By Maya Earls
Local professors and government officials are hammering out a spring proposal to create New York City’s first Haitian Studies Institute at the City University of New York, Brooklyn College.
If approved, the institute will house research and create opportunities to study many subjects important to the Haitian community. Brooklyn College President Karen Gould suggested the college’s borough, an area with the city’s largest concentration of Haitian descendants, as the future location. Like the Institute for Irish American Studies and Dominican Studies at CUNY, the new institute could provide education on the history of Haitian people and the identity of Haitians living in other countries.
Margarett Alexandre, assistant professor of nursing at York College and member of the executive committee for the Haitian institute, said one of the goals is to provide a space where people can come together to understand the Haitian community.
“There are all aspects of Haiti, and I think that’s what we want students to understand,” Alexandre said. “You cannot judge a country and you cannot judge a people without really understanding who they are and where they come from.”
The idea for the institute was several years in the making, according to Assistant Vice President of Brooklyn College communications Jason Carey. With CUNY celebrating a history of promoting diversity through other institutes, Carey said there was a natural conversation between professors and local leaders to create a Haitian Studies Institute along the same model.
“There’s definitely excitement and support for a lot of different reasons,” Carey said.
Both City Tech and Queens College have hosted events in the past to gather more support by students and members of the community. City Tech hosted an event titled, “Images of Haiti in U.S. Society” Oct. 15, and speakers discussed the history of the occupation of Haiti at a Nov. 4 event at Queens College.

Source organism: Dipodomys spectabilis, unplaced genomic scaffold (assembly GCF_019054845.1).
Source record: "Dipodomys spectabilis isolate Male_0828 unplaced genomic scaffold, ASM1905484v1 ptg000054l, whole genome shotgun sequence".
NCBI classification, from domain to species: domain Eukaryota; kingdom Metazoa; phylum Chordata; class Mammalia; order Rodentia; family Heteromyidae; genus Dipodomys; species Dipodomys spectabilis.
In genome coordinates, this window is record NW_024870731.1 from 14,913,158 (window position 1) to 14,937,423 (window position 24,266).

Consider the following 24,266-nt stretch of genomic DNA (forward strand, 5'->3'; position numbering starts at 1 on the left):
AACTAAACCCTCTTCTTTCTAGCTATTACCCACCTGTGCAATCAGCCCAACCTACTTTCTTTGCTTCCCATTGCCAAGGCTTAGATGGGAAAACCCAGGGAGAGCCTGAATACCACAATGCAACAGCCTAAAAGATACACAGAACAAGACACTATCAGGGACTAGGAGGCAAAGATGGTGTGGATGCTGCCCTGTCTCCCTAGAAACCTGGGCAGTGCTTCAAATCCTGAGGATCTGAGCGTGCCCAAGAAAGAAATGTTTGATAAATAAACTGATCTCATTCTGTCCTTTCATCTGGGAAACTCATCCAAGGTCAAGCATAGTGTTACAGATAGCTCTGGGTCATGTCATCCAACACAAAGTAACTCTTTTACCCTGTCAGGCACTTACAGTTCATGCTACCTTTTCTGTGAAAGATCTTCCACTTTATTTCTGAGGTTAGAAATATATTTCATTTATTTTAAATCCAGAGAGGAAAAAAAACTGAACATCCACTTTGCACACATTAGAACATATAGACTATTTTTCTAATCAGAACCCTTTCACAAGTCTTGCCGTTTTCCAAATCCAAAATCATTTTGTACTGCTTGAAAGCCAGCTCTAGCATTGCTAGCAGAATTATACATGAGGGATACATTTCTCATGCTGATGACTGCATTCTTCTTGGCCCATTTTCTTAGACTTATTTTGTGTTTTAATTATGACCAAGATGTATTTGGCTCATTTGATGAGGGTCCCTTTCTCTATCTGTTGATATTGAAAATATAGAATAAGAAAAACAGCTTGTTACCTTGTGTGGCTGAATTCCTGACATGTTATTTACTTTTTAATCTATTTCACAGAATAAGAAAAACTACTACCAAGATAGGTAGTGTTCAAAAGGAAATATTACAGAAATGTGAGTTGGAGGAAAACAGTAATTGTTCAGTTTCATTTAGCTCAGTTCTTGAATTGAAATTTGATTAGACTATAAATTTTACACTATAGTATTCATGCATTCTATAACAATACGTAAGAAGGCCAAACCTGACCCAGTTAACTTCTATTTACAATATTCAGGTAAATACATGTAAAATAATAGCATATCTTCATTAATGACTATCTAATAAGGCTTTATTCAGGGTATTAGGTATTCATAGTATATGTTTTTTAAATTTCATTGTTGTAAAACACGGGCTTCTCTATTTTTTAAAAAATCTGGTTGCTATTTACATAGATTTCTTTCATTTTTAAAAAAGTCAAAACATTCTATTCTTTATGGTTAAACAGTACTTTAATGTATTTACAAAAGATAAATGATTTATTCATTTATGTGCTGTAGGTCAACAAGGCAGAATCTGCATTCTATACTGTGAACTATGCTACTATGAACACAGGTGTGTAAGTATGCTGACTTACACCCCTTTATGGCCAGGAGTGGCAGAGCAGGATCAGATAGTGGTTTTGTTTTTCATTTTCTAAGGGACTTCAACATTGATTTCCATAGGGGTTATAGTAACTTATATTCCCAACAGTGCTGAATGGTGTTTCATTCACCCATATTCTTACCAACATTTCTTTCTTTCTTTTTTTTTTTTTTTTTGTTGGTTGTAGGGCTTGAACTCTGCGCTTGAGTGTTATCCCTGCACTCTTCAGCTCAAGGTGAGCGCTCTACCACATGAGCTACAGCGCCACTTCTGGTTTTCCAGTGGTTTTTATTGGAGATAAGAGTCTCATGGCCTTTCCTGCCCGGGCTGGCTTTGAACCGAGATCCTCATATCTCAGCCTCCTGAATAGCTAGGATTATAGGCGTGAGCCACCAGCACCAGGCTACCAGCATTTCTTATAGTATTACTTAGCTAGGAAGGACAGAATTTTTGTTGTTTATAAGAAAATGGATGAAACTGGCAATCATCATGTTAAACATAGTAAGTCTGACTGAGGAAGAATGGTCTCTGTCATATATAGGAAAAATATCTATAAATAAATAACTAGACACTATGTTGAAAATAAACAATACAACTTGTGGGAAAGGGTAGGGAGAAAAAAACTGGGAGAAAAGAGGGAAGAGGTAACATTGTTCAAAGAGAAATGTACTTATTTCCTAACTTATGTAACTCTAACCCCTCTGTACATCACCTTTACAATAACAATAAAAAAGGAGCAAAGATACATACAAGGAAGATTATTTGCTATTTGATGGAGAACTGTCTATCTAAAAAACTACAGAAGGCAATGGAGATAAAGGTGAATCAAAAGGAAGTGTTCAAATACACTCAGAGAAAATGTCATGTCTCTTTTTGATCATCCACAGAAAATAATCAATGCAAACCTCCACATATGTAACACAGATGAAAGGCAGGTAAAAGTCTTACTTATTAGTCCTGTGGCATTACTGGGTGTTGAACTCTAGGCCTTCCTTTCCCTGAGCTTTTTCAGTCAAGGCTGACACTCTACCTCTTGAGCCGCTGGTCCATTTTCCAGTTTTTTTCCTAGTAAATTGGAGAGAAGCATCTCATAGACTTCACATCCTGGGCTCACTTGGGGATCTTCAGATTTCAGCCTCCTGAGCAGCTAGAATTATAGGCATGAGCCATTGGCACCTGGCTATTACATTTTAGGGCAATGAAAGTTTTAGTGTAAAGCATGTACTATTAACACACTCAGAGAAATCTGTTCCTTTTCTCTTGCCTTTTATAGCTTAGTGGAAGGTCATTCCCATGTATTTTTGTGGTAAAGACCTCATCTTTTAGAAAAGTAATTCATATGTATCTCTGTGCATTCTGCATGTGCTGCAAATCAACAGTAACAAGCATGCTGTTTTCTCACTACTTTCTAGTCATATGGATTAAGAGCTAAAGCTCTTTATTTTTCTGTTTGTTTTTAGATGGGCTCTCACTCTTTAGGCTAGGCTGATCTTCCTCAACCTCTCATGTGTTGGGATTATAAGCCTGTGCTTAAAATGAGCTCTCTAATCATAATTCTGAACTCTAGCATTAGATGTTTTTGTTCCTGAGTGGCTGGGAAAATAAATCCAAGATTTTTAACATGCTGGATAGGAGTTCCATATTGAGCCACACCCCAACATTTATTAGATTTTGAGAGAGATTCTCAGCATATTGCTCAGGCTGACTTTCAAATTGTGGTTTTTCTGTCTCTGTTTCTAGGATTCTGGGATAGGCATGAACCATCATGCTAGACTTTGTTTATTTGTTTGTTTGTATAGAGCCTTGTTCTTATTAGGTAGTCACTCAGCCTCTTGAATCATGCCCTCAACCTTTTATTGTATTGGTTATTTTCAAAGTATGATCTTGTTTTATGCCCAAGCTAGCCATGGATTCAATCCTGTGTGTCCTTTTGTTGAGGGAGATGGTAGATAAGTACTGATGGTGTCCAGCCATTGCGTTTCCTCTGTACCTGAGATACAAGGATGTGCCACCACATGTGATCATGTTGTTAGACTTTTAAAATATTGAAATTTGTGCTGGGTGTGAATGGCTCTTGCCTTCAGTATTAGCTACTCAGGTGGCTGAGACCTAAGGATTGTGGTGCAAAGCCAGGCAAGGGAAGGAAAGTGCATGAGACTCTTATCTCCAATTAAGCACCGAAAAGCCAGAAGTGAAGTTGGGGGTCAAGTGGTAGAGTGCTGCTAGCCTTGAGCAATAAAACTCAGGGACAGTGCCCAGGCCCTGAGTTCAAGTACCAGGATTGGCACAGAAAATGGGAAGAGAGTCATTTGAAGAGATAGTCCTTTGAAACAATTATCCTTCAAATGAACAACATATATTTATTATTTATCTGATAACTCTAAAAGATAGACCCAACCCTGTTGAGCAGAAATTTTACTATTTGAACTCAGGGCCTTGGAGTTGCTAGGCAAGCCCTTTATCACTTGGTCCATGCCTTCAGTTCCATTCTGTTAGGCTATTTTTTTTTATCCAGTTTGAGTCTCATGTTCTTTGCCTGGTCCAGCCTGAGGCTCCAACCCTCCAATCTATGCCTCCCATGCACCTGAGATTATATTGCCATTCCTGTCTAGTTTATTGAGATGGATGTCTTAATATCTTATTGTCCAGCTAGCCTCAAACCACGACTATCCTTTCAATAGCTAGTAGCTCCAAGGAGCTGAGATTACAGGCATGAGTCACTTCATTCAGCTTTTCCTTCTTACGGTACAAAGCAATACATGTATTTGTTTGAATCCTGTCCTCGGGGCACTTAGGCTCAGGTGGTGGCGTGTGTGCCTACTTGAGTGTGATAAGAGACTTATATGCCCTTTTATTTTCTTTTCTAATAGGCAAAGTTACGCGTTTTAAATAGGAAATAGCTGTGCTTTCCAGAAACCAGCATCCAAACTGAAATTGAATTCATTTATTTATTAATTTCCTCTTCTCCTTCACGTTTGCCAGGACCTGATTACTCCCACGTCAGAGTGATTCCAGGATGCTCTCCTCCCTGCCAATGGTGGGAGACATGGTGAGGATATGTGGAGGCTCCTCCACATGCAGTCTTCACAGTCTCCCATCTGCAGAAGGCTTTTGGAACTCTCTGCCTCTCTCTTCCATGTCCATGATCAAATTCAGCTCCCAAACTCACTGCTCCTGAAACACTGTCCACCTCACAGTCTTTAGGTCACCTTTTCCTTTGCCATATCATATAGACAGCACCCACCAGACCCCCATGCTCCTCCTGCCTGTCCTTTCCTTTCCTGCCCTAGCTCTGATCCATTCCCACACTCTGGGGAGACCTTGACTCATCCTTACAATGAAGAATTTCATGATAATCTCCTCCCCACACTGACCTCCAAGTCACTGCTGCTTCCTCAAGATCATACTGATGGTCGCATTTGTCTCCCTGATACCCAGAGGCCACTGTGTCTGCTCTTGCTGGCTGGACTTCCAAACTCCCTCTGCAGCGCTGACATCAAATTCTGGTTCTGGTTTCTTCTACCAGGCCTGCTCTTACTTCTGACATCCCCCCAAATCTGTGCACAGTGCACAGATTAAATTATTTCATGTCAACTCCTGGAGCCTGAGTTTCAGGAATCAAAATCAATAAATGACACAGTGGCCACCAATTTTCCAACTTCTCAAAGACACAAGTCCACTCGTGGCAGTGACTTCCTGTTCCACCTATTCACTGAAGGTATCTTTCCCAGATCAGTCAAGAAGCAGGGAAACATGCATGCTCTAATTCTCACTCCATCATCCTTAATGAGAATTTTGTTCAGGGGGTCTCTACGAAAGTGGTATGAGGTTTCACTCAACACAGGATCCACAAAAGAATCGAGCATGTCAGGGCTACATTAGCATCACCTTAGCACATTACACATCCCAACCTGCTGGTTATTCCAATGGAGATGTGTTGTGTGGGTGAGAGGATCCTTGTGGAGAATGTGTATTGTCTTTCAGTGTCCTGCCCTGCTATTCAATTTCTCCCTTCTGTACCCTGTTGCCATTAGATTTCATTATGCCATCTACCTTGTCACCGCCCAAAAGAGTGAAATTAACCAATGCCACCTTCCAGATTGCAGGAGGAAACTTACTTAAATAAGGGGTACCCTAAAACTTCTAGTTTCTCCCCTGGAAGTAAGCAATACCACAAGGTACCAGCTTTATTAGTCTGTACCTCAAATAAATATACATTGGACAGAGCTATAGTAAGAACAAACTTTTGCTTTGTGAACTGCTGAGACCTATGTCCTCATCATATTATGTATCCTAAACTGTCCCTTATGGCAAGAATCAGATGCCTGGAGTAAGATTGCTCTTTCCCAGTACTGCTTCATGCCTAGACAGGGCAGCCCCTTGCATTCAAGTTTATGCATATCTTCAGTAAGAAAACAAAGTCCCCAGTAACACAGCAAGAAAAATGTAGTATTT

“Right now it’s more [about] getting support from the different CUNY schools, the faculty, the students and the community,” Alexandre said.
Members of the New York state government have recently announced their support for the institute, including Senator Kevin Parker, Assembly member Rodneyse Bichotte and City Council Member Jumaane D. Williams.
Other than getting enough support, Carey said the institute faces the challenge of finding proper funding. Research grants, donations from the public or private sector and support from a major foundation could all play a factor in the future.
“Our city elected officials will provide funding to start,” Carey said. “And then, of course, the advisory board and the director will have the job of funding the thing and transitioning to a self-sustaining entity.”
A conference to gain more support for the institute is scheduled for April 14 – 16 2016, but Carey expects the proposal will be approved before then. For the future, Alexandre said she wants the institute to be a place for research not only focused on Haitians but also other communities within the African diaspora.
“I think the biggest hope I can see is the creation of the institute,” Alexandre said. “For Haitian scholars as well as other members of the diaspora to have an area where they can all come together and really create a narrative for the research that they’re doing.”